Gregory envisions faster pace for Jackets

More bodies, better-skilled players and the need to find more easy baskets have given the Georgia Tech men’s basketball team a mandate to run.

Speaking at the team’s media day, Tech coach Brian Gregory outlined some of the plans to push the pace.

“We need to get easier baskets, and how do you do that?” Gregory asked. “You get those in transition, and that’s pushing the ball, both on makes and misses, having our guys run.”

Last year, the Yellow Jackets shot 41.9 percent from the field, last in the ACC. Part of the explanation was that the team did not create as many fast-break opportunities as Gregory might have liked, as the team had a limited number of ball-handlers to lead transition. More half-court possessions has meant fewer open shots at the basket.

Two years ago, the Jackets averaged 63.1 possessions per game, according to, which was 296th in Division I. Last year, Tech improved to 66.7, which was 134th overall.

While he won’t have Mfon Udofia as a returning starter at point guard, Gregory could have as many as four point guards on the roster who can lead the break and play in the open court - returnee Solomon Poole, transfer Trae Golden and freshmen Corey Heyward and Travis Jorgenson. Gregory envisions playing more than one at a time in a desire to put more players on the floor who can create open shots both for themselves and for their teammates.

Further, returning starting forward Marcus Georges-Hunt can also fill a role as a playmaker on the break. Georges-Hunt developed his ball-handling over the summer and said that Gregory has encouraged him to look for opportunities to lead in transition.

“The more players we have on the court that can do that, the better off we’re going to be,” Gregory said.

Heyward update: Heyward’s nearly year and a half wait to get on the practice court is finally over. Shortly after his arrival on campus last year, Heyward tore his ACL in June 2012 while playing in a pickup game and then re-tore the ligament in an unsupervised workout in December. Heyward was cleared to practice just before the start of practice last Friday.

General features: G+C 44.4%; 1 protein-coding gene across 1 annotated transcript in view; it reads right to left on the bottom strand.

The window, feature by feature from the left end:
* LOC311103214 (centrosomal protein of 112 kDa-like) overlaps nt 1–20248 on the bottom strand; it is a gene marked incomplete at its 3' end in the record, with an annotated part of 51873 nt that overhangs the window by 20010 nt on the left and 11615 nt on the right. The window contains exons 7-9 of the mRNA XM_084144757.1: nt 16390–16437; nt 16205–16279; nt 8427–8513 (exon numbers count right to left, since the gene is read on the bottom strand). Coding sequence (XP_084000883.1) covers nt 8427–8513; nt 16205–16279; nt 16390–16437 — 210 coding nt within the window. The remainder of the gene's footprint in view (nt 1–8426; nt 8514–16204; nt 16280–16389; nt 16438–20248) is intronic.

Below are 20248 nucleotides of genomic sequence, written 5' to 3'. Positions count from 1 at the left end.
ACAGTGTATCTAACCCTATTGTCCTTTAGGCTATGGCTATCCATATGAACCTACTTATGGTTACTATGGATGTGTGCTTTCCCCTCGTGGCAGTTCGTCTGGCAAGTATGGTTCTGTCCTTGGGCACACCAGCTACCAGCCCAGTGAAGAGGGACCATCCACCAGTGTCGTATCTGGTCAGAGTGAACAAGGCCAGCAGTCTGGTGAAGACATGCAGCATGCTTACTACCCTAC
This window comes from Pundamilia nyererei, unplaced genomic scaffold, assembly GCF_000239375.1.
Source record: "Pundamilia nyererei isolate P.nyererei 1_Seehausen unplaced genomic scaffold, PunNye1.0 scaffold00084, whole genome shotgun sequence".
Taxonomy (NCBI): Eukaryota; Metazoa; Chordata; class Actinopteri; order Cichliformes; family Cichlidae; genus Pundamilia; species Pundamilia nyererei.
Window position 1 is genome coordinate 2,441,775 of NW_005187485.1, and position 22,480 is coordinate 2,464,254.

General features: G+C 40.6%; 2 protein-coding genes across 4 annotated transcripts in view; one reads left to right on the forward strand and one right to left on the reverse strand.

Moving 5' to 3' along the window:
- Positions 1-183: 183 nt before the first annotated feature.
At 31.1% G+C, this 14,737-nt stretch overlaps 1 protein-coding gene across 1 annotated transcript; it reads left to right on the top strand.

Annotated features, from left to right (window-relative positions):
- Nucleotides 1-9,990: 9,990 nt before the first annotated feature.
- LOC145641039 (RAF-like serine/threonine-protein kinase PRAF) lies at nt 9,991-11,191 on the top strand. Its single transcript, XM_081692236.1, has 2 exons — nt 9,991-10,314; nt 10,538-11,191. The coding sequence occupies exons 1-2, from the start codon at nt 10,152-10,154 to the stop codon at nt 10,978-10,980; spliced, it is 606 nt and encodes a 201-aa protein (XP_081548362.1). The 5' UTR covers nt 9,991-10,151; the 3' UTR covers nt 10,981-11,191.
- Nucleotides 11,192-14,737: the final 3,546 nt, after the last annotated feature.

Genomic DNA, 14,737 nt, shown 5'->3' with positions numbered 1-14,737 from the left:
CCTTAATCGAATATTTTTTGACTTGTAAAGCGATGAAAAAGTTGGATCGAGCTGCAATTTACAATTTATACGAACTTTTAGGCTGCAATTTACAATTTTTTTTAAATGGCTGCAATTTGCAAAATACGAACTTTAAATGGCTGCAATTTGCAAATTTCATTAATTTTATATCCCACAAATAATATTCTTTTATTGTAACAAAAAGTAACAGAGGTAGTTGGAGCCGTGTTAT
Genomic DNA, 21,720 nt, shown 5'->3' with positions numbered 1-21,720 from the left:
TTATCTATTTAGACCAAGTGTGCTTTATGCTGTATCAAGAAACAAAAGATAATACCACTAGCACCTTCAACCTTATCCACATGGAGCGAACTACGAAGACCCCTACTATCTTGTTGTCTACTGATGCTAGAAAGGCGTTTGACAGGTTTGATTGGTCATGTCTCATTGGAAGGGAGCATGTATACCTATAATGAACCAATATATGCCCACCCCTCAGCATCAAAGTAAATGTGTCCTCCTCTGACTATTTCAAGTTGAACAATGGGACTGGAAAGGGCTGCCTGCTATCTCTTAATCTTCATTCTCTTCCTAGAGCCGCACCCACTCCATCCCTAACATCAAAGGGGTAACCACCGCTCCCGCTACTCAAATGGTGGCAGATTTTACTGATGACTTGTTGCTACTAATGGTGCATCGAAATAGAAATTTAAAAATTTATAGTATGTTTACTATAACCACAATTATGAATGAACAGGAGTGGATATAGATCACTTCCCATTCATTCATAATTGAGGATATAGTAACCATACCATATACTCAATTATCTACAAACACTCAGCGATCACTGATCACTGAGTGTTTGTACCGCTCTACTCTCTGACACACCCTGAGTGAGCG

“Just the fact that I was running down the court, I’m happy,” said Heyward, who took a redshirt last season. “It’s about time.”

Gregory said that Heyward is on a “pitch count” limiting his practice time to help him re-adjust. Given his lengthy absence and the recovery process, Gregory predicted that Heyward wouldn’t return to form until January.

New practice schedule: Gregory was in favor of the new preseason format, in which teams are allotted 30 days of practice but can begin practice 42 days before their first game, allowing for more time off. Previously, practice began Oct. 15. Tech began practice Friday, Sept. 27.

With the Oct. 15 start and the first game less than a month off, Gregory said, “you felt up against the wall a little bit in terms of getting the stuff in and so practices were long and you may have one day off a week.”

No word from NCAA: Tennessee transfer Golden is still waiting to hear from the NCAA regarding his hardship waiver, which, if granted, would enable him to play immediately. Golden, who is from Powder Springs, has what Gregory termed a “family health situation.” NCAA rules stipulate that a waiver to bypass the one-year residency requirement can be granted if an athlete moves home due to a case such as a family illness. Golden has one year remaining.

“We’re just kind of waiting to hear back,” Gregory said.

Freshman report: Tech’s two incoming freshmen, point guard Jorgenson and forward Quinton Stephens, have made an early impression. The reed-thin Stephens has put on weight, but needs to add strength. Gregory said he liked his skillset and shooting ability and foresees Stephens ultimately playing both on the perimeter and in the post. Gregory said he has already broken his nose a couple times and is wearing a protective mask.

Jorgenson has impressed Gregory with his quickness and ability to play at a fast pace. He has also been, with Golden, one of the two best free-throw shooters thus far. Both have been making more than 90 percent of their free throws in practice.

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